Missed our Shakespeare in the Park production this year? Want to forget about the bleak winter and warm up in the sunny park? Want to relive the great time you had this summer and share it with family and friends?
Have no fear! The film of our August 2 performance has been uploaded to the ACT YouTube Channel, and is available for streaming and sharing right now! After this post, access to this video and all of the others are available on the YouTube Channel, and by clicking "Watch!" on the navigation menu above.
Details about our 2016 Shakespeare in the Park production, A Midsummer Night's Dream will be available soon!
Actors' Circle Theatre Presents
Shakespeare in the Park 2015
Love's Labour's Lost
Filmed Live in HD at Depot Square Park in Peterborough New Hampshire
August 2, 2015
Shakespeare in the Park 2015! Love's Labour's Lost was our Eighth Annual Shakespeare in the Park production, directed by long time ACT member Wendy Almeida. Almeida is bringing her years of stage experience to this new, rollicking production performed at Depot Square Park the first two weekends of August 2015. Our communal summer of love was on August 1, 2, 8, and 9 at 5:00 PM, and audiences brought their electric kool-aid, picnics, and friends to our Shakespearean Be-In.
Let us entertain you on YouTube while you let your freak-flag fly, baby.
Love's Labour's Lost is one of William Shakespeare's early comedies, believed to have been written in the mid-1590s for a performance at the Inns of Court before Queen Elizabeth I. It follows the King of Navarre and his three companions as they attempt to forswear the company of women for three years of study and fasting, and their subsequent infatuation with the Princess of Aquitaine and her ladies. In an untraditional ending for a comedy, the play closes with the death of the Princess's father, and all weddings are delayed for a year. The play draws on themes of masculine love and desire, reckoning and rationalization, and reality versus fantasy.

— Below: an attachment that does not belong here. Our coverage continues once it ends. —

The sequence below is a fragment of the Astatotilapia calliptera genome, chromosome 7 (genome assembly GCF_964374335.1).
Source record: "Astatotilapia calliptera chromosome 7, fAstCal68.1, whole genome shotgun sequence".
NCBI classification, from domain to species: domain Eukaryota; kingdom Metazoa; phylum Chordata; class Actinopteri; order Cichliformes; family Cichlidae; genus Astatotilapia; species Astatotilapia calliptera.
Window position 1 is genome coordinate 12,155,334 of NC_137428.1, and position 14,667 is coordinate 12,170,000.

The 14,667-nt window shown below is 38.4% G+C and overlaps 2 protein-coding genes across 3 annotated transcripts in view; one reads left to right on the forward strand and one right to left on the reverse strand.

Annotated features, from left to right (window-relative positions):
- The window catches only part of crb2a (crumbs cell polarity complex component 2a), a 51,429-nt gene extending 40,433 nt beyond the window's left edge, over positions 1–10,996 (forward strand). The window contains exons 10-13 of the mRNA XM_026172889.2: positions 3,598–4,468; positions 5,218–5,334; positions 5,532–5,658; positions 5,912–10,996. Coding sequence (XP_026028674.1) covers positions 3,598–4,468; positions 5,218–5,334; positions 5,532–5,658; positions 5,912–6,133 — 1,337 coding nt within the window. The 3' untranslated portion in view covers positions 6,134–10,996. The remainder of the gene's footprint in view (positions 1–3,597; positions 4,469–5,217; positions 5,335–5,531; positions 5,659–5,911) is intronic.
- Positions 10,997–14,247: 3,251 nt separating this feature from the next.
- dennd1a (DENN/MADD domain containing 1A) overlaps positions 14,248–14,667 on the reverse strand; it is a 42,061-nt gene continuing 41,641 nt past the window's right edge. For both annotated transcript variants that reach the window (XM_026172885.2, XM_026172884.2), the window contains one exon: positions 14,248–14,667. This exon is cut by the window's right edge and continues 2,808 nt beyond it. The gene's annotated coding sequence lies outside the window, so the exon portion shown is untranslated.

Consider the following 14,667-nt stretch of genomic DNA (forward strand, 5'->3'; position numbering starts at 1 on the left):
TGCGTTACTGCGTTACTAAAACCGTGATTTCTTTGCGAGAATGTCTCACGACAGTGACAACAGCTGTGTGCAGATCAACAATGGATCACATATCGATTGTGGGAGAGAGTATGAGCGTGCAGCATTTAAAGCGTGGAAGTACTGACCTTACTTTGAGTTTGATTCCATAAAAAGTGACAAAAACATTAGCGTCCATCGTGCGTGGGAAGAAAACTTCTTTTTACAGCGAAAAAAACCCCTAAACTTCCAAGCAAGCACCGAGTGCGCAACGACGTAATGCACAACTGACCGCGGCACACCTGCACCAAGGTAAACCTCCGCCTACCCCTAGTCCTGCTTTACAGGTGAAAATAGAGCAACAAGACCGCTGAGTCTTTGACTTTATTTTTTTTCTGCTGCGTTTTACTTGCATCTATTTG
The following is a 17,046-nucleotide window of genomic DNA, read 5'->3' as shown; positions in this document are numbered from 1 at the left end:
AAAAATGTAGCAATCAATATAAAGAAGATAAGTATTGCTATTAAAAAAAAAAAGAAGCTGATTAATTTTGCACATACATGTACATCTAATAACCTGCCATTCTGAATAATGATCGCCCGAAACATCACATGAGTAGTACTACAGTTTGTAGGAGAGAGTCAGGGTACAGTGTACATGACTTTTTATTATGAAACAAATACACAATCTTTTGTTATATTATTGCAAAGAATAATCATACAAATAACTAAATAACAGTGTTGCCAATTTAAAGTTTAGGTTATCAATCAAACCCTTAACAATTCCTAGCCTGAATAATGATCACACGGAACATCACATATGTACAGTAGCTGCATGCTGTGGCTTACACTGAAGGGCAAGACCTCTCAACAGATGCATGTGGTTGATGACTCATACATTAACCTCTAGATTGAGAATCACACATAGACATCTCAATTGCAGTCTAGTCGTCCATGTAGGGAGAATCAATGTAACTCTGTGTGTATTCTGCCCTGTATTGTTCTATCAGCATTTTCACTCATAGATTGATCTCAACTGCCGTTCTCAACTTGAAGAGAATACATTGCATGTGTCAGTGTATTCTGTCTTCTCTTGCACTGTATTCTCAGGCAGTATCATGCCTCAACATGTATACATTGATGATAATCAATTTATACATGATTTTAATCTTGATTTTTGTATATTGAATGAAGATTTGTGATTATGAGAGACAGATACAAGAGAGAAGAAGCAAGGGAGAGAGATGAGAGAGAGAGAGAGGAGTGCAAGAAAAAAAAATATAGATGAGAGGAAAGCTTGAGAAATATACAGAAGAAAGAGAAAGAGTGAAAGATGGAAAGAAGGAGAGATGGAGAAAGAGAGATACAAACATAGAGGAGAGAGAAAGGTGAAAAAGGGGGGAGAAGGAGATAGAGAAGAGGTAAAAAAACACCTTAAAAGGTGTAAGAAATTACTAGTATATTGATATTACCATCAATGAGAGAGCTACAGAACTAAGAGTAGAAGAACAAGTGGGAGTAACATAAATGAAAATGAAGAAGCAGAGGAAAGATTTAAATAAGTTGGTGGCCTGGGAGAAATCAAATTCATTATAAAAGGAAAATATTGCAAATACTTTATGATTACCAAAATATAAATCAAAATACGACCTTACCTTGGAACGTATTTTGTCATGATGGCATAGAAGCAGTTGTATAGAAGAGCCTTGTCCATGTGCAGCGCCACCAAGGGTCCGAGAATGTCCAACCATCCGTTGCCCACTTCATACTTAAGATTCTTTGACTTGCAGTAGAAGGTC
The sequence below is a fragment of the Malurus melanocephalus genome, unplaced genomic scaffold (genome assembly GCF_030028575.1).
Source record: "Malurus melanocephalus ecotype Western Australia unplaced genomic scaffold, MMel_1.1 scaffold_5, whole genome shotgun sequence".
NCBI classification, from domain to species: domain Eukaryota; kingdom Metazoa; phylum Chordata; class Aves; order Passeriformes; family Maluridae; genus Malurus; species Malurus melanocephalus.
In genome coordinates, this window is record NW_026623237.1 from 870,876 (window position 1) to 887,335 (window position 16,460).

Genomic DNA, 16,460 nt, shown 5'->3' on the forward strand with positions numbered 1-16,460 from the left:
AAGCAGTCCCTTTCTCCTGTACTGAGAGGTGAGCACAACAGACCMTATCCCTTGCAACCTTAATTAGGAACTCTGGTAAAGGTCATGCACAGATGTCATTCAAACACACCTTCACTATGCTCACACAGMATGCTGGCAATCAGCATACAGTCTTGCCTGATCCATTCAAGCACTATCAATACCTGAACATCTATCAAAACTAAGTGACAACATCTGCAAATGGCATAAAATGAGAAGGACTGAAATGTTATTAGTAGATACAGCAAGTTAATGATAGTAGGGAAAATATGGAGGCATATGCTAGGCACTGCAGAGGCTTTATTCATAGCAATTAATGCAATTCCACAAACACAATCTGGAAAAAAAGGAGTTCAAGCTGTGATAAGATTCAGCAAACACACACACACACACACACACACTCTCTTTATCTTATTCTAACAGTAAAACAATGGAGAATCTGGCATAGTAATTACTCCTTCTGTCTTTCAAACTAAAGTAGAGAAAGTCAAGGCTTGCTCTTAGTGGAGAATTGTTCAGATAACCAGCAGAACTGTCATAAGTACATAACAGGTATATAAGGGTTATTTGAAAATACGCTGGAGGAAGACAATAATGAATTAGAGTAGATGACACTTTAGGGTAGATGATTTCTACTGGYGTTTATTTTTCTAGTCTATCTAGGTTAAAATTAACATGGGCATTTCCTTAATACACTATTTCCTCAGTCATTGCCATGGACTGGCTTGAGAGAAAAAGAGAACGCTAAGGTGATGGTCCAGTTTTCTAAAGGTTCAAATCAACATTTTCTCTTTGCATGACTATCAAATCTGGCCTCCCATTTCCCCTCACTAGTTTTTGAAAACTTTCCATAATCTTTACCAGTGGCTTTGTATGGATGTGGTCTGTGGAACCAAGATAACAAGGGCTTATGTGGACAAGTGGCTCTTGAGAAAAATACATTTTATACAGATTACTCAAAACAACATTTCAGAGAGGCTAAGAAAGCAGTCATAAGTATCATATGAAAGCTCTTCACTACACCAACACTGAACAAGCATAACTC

Though first published in quarto in 1598, the play's title page suggests a revision of an earlier version of the play. While there are no obvious sources for the play's plot, the four main characters are loosely based on historical figures. The use of apostrophes in the play's title varies in early editions, though it is most commonly given as Love's Labour's Lost.
The historical personages portrayed and the political situation in Europe relating to the setting and action of the play were familiar to Shakespeare's audiences. Scholars suggest that the play lost popularity as these historical and political portrayals of Navarre's court became dated and less accessible to theatergoers of later generations. The play's sophisticated wordplay, pedantic humour and dated literary allusions may also be reasons for its relative obscurity, as compared with Shakespeare's more popular works. Love's Labour's Lost was staged rarely in the 19th century, but it has been seen more often in the 20th and 21st centuries, with productions by both the Royal Shakespeare Company and the National Theatre, among others. It has also been adapted as a musical, an opera, for radio and television and as a musical film.
Love's Labour's Lost features the longest scene (5.2), the longest single word (5.1.30), and (depending on editorial choices) the longest speech (4.2.284-361) in all of Shakespeare's plays.